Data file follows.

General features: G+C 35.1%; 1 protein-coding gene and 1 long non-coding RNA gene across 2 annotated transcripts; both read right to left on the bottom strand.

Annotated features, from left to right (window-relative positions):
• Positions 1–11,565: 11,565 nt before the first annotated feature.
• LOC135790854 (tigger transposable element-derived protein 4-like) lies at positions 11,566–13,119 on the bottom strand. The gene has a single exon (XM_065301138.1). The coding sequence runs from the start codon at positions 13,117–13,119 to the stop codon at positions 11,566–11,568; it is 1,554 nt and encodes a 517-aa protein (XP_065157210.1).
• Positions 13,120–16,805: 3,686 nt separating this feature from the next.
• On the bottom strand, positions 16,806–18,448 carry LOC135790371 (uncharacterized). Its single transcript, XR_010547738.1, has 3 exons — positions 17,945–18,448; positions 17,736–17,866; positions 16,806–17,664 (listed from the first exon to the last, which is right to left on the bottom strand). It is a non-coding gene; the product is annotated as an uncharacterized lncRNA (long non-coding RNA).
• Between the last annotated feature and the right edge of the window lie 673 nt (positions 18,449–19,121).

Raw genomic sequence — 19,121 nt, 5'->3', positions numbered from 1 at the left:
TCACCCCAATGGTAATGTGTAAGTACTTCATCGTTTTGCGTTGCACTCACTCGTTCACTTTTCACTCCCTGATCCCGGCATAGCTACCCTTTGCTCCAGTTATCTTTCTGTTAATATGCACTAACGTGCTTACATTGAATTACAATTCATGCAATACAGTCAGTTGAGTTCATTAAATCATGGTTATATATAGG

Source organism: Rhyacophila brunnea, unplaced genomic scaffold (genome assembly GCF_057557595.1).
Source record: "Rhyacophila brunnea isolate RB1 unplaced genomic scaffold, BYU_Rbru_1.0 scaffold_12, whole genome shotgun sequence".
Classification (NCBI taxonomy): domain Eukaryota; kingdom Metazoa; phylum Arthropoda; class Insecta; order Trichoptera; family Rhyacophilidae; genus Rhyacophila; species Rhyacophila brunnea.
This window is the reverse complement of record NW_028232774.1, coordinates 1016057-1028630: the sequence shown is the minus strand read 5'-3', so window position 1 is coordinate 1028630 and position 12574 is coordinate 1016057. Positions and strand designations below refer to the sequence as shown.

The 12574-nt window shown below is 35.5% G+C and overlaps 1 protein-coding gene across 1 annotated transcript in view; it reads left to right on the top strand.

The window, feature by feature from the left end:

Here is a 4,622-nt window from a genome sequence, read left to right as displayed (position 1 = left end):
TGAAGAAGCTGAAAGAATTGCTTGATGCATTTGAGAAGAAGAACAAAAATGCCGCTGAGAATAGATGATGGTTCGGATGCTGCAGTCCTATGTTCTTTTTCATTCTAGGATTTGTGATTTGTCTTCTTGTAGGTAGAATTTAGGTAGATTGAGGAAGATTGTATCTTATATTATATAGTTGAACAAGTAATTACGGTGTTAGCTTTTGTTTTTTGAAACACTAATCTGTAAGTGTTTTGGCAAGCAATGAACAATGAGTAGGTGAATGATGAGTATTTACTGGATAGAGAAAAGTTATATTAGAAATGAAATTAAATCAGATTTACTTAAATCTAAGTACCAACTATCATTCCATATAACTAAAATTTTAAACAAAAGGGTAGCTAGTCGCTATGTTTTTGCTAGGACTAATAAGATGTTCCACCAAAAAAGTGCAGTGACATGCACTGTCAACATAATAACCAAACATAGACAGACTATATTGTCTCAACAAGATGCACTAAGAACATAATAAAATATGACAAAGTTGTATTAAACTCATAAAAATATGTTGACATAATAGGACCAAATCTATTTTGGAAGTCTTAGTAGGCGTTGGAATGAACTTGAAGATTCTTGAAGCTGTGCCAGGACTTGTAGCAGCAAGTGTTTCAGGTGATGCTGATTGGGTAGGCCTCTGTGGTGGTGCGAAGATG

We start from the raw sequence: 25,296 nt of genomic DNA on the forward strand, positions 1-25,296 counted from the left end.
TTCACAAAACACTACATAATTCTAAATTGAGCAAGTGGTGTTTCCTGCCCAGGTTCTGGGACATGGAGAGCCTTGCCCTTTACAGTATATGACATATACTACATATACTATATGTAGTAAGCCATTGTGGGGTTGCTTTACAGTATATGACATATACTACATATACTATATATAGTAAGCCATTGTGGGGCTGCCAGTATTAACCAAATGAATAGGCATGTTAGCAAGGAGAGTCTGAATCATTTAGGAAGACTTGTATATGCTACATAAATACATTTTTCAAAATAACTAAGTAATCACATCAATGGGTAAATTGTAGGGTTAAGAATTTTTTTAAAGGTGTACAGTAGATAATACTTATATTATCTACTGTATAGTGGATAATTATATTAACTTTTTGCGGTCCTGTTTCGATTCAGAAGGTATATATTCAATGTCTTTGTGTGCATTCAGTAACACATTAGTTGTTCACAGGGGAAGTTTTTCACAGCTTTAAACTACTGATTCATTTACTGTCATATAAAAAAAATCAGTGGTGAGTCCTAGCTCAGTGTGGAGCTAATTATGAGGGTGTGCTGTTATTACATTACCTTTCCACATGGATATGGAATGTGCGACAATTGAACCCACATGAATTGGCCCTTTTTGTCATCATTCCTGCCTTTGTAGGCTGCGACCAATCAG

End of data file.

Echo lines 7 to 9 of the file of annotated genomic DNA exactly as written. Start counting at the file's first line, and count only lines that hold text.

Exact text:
• Between the last annotated feature and the right edge of the window lie 673 nt (positions 18,449–19,121).

Raw genomic sequence — 19,121 nt, 5'->3', positions numbered from 1 at the left:
TCACCCCAATGGTAATGTGTAAGTACTTCATCGTTTTGCGTTGCACTCACTCGTTCACTTTTCACTCCCTGATCCCGGCATAGCTACCCTTTGCTCCAGTTATCTTTCTGTTAATATGCACTAACGTGCTTACATTGAATTACAATTCATGCAATACAGTCAGTTGAGTTCATTAAATCATGGTTATATATAGG